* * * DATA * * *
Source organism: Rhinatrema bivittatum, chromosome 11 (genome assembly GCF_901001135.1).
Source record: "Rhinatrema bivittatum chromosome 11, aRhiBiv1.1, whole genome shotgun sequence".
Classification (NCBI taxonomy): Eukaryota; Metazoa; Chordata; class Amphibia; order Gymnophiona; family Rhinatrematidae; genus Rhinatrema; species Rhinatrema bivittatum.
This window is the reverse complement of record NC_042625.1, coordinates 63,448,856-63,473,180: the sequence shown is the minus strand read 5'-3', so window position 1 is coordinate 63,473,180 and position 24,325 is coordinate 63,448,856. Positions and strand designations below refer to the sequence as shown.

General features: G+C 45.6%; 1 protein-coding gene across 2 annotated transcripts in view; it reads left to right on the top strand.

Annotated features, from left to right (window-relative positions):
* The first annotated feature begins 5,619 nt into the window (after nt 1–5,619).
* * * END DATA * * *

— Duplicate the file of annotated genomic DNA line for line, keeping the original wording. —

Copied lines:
Source organism: Rhinatrema bivittatum, chromosome 11 (genome assembly GCF_901001135.1).
Source record: "Rhinatrema bivittatum chromosome 11, aRhiBiv1.1, whole genome shotgun sequence".
Classification (NCBI taxonomy): Eukaryota; Metazoa; Chordata; class Amphibia; order Gymnophiona; family Rhinatrematidae; genus Rhinatrema; species Rhinatrema bivittatum.
This window is the reverse complement of record NC_042625.1, coordinates 63,448,856-63,473,180: the sequence shown is the minus strand read 5'-3', so window position 1 is coordinate 63,473,180 and position 24,325 is coordinate 63,448,856. Positions and strand designations below refer to the sequence as shown.

General features: G+C 45.6%; 1 protein-coding gene across 2 annotated transcripts in view; it reads left to right on the top strand.

Annotated features, from left to right (window-relative positions):
* The first annotated feature begins 5,619 nt into the window (after nt 1–5,619).